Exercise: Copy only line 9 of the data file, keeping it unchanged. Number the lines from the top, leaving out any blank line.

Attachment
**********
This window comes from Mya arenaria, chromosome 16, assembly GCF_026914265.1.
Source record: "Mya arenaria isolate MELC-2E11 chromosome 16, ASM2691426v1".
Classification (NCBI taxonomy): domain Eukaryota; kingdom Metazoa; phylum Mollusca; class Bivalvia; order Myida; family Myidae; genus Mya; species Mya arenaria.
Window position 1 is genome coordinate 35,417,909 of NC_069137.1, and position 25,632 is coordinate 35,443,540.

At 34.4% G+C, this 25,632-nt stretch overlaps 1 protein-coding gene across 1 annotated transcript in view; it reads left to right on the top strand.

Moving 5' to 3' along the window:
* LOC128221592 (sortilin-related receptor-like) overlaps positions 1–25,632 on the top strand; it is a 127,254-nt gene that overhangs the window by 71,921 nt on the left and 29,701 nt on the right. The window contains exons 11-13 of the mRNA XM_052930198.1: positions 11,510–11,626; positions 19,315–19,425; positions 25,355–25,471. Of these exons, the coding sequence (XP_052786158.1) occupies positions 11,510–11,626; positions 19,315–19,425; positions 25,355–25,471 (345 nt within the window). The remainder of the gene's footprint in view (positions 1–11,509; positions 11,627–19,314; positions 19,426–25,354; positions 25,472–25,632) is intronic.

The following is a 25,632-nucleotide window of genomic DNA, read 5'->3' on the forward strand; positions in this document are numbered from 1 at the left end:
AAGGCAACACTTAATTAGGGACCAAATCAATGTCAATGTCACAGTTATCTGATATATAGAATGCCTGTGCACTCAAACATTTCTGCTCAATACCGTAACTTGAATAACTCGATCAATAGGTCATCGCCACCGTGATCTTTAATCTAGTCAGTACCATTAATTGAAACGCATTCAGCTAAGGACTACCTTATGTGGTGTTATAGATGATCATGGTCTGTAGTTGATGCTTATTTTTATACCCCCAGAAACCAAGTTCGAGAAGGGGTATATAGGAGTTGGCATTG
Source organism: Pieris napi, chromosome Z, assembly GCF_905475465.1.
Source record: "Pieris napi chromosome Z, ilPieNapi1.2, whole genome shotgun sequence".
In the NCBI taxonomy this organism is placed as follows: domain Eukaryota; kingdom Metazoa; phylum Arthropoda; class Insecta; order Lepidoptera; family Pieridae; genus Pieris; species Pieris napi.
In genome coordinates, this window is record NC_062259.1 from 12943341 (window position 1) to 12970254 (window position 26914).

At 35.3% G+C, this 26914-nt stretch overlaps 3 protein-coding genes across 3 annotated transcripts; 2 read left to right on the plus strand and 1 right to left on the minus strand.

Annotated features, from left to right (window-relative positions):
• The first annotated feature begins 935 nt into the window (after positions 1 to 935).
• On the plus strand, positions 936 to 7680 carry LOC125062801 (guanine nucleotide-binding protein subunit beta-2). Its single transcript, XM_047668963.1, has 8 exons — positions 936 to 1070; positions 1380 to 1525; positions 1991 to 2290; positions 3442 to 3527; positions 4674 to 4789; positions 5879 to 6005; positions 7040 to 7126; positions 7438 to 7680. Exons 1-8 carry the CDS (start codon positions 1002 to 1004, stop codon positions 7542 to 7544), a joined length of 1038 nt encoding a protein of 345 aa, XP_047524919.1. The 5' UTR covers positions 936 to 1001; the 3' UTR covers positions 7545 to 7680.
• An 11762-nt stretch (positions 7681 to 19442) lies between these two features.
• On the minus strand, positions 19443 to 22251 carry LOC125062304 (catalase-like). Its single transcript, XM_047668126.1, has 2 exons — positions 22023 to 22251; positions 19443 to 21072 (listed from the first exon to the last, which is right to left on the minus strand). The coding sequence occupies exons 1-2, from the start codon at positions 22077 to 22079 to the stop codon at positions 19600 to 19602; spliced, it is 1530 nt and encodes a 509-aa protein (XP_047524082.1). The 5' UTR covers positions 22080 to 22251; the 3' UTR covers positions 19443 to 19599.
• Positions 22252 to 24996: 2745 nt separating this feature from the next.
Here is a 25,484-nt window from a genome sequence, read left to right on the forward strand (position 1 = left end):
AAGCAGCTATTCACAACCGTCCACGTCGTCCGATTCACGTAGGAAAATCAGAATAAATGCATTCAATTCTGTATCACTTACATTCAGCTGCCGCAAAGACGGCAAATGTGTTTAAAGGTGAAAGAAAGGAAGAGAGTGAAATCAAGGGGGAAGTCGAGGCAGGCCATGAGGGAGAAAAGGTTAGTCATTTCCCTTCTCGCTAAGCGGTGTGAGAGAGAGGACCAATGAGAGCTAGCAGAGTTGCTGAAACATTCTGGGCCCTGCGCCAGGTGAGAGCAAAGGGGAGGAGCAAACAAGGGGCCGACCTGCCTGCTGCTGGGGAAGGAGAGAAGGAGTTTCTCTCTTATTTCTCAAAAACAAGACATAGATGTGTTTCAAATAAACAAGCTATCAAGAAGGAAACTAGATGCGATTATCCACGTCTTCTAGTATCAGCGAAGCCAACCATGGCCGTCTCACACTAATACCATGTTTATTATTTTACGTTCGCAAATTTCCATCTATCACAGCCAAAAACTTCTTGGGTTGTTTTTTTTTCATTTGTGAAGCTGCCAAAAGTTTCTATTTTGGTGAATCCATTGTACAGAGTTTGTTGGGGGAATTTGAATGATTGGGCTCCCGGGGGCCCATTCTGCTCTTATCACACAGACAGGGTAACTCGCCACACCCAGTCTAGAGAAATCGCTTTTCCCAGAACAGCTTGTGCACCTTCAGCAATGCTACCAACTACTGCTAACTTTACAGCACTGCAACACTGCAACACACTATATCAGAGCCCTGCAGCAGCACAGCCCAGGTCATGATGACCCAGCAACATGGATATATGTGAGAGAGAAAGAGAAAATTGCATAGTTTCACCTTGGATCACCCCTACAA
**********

AAGGCAACACTTAATTAGGGACCAAATCAATGTCAATGTCACAGTTATCTGATATATAGAATGCCTGTGCACTCAAACATTTCTGCTCAATACCGTAACTTGAATAACTCGATCAATAGGTCATCGCCACCGTGATCTTTAATCTAGTCAGTACCATTAATTGAAACGCATTCAGCTAAGGACTACCTTATGTGGTGTTATAGATGATCATGGTCTGTAGTTGATGCTTATTTTTATACCCCCAGAAACCAAGTTCGAGAAGGGGTATATAGGAGTTGGCATTG